Friday, June 19, 2009

What's wrong with evangelism?

You don't have to read much of the writings of early Friends to see that evangelism was an integral part of their life. Since "evangelism" is an overloaded term, let me explain what I am talking about. The word "evangelism" derives from the Greek word εὐαγγέλιον (EUANGELLION) which means "Good News". The word "gospel" means the same thing, coming from the Old English form of "good story/message". For Friends, the gospel was not simply a message because they understood by experience Paul's description of the gospel as "the power of God unto salvation". Preaching the gospel was Spirit-led, Spirit-filled preaching that awakened people to the Light of Christ within them - to turn them from darkness to light (a phrase from Paul that George Fox often quoted).

I would guess that many modern Friends are very uncomfortable with the idea of evangelism, and perhaps for a number of different reasons. If this does make you uncomfortable, why? Maybe you could ask yourself that and sit with it before reading further.

These are some of the potential objections that come to my mind:

  • Religion is a personal thing, I don't want to push it on anyone
  • Friends don't proselytize
  • I don't want to be like those other religious groups
  • It is disrespectful of other religions
  • I'm afraid/embarassed

    I would like to hear of others. The reason I am bringing this up is to contrast it with our attitude towards the political process. By using the political process to do the things we think need doing, we are essentially imposing our will upon those who don't have enough votes. While one's religion is a matter of choice, and with Friends it has always been a matter of the individual making the choice to turn towards the Light, in the political arena, the minority doesn't really have a choice. The voice of the majority is backed by the law enforcement of the United States government (or whatever country you may be in). While I was at SAYMA last week, I heard Friends talking about our "window of opportunity" to get things done before the congressional elections start next year. I heard discussions about the effective ways to contact various government representatives, and about lobbying at the state level in addition to the national level. Why can't we also have discussions about opportunities to spread the Good News? Why don't we hear more statements like "many were convinced", as George Fox wrote numerous times in his journal?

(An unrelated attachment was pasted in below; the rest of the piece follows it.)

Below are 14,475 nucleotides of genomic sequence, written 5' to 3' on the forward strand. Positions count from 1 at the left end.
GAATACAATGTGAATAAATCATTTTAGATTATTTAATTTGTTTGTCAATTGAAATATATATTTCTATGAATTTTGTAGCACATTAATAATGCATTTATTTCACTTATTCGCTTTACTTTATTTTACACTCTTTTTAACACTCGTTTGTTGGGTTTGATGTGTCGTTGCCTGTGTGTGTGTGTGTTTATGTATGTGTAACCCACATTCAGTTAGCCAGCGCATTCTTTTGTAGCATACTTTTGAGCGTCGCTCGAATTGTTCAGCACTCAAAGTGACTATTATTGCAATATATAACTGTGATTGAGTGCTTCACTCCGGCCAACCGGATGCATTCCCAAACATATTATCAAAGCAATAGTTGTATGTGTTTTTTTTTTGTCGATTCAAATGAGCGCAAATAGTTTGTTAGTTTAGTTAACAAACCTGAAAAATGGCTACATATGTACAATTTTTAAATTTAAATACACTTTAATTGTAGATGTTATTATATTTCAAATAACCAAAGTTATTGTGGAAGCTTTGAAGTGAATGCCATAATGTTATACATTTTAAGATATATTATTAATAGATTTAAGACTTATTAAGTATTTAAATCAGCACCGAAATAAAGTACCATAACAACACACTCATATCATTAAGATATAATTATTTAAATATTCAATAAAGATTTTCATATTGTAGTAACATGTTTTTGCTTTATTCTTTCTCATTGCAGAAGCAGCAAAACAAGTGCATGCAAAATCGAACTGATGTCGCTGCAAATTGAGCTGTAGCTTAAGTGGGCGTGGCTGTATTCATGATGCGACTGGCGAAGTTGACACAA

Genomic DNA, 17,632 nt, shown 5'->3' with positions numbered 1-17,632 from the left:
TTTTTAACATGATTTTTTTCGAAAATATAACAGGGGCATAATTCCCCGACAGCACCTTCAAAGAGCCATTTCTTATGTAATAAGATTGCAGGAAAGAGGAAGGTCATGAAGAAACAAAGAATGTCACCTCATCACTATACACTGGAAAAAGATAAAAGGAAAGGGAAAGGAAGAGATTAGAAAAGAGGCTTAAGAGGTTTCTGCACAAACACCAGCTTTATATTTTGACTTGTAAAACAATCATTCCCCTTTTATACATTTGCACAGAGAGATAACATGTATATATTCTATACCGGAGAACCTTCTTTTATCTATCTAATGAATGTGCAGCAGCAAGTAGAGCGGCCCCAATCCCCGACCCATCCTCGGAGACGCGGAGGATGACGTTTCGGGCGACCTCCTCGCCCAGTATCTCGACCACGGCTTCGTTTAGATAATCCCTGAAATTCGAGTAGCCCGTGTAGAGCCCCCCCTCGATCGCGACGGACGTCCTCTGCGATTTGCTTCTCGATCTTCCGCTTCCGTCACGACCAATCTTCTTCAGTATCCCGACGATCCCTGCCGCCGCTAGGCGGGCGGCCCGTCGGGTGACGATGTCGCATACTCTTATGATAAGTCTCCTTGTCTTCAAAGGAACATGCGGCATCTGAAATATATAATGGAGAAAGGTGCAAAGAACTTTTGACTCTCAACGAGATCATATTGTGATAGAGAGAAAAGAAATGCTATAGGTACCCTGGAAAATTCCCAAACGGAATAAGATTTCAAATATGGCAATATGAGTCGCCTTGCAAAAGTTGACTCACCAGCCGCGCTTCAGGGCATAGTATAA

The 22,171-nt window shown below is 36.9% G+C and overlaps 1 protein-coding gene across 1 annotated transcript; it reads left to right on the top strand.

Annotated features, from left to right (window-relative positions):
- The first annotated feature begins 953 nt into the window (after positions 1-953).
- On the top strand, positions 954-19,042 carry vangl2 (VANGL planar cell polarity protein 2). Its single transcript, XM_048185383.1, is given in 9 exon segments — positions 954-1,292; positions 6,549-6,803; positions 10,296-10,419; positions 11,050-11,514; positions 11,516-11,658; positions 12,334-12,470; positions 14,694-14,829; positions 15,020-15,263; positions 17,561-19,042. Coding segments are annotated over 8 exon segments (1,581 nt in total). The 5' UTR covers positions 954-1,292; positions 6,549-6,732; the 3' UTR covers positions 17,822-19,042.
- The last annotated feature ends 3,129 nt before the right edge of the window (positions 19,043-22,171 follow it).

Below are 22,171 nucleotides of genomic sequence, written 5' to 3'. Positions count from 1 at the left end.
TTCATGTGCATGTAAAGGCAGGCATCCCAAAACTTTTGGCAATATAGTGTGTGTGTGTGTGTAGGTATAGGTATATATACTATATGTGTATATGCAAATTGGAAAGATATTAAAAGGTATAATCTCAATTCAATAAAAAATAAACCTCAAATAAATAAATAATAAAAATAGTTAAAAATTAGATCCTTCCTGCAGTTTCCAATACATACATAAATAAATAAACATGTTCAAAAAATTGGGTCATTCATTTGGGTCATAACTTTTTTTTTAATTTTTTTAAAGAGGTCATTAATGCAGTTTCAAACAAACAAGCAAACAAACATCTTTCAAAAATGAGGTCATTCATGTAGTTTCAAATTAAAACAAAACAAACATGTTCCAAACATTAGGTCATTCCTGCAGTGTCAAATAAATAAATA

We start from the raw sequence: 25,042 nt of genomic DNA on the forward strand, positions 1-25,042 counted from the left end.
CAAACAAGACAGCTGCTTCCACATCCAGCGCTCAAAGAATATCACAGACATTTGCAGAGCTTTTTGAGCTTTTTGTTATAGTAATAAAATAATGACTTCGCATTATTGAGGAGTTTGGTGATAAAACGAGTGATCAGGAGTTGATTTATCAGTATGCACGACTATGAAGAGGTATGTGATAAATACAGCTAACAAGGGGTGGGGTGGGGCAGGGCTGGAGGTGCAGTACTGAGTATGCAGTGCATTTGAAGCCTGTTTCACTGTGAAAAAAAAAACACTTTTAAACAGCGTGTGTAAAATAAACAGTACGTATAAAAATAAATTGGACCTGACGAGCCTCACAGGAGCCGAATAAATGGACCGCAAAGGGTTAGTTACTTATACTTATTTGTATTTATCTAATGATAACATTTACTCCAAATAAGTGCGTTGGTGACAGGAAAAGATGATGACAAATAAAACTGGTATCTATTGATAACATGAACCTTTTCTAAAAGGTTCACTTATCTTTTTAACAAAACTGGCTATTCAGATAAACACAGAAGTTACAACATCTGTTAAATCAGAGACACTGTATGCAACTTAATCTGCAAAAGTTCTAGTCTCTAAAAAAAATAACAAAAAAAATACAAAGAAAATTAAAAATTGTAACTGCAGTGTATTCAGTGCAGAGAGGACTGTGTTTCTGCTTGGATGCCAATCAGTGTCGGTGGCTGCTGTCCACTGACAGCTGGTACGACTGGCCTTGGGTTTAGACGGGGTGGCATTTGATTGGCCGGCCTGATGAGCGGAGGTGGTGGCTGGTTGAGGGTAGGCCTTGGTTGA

Ceal and I had a long discussion about this one evening, and she asked me what someone could have said to me when I was 20 that would have reached me. I have to admit that I don't know. But, I also understand that it isn't the words themselves that are the important thing, but that they are spoken from the Spirit. Early Friends often spoke of their being a power behind their words, and I believe that power could have reached me, too.

    No one lights a lamp and then puts it under a basket.

    1. Hi Mark: Interesting to compare our sometimes differing attitudes toward evangelizing and politics.

      Just because we're not called to convert by force doesn't mean we're not called to evangelize by example. We've got a Good Story and we can share it and invite others to join the Story with us, to come into Christ's Light, guidance and peace.

      As to what might have reached you at twenty, I wonder if the example of a life lived for and with God is enough. I've heard many convincement stories where the teller was in spiritual crisis and remembered some Friend met long ago--a favorite aunt, or teacher--and started visiting with Friends knowing that there was something in that Spirit that called to their condition.

    2. Martin,

      There's a lot of space between converting people by force and only relying on our personal example. Our personal example is our strongest witness and it can be effective without any words. But I believe Mark is raising the possibility of actually being open with people about our beliefs--using words--and not just relying on our example.

      When we refuse to say anything about what we believe it might send the message that we don't really believe anything. That makes us seem wishy-washy and unattractive. I think there is a middle ground between being verbally aggressive and refusing to speak at all. I think we should be finding that middle ground.

    3. Martin,
      Just because we are called to evangelize by example doesn't mean we aren't also called to evangelize by speaking and writing. I think Friends today have a tendency to just say "let your lives speak", and assume that's all we should do. Fox actually said "let your lives preach" in Epistle #200, but it it abundantly clear through his words and actions that he didn't think that was all Friends should do. I think he meant it more in terms of practicing what you preach.

      As Richard says, there is a lot of space between converting people by force and simply being a personal witness. I am certainly not advocating converting people by force - God certainly doesn't seem to work that way. I'm also not talking about badgering people about whether they are saved. In between that and saying nothing, there's a lot that can be said. Why not speak out to people about the great amount of unhappiness there is in the richest nation on Earth? Don't we understand and have experience of something that is "unto some more than our appointed food".

      I was thinking about "War Is Not The Answer" on my way home today, and how it relates to this - we are willing to say what the wrong answer is, but not anything about that "life and power that takes away the occasion of all wars".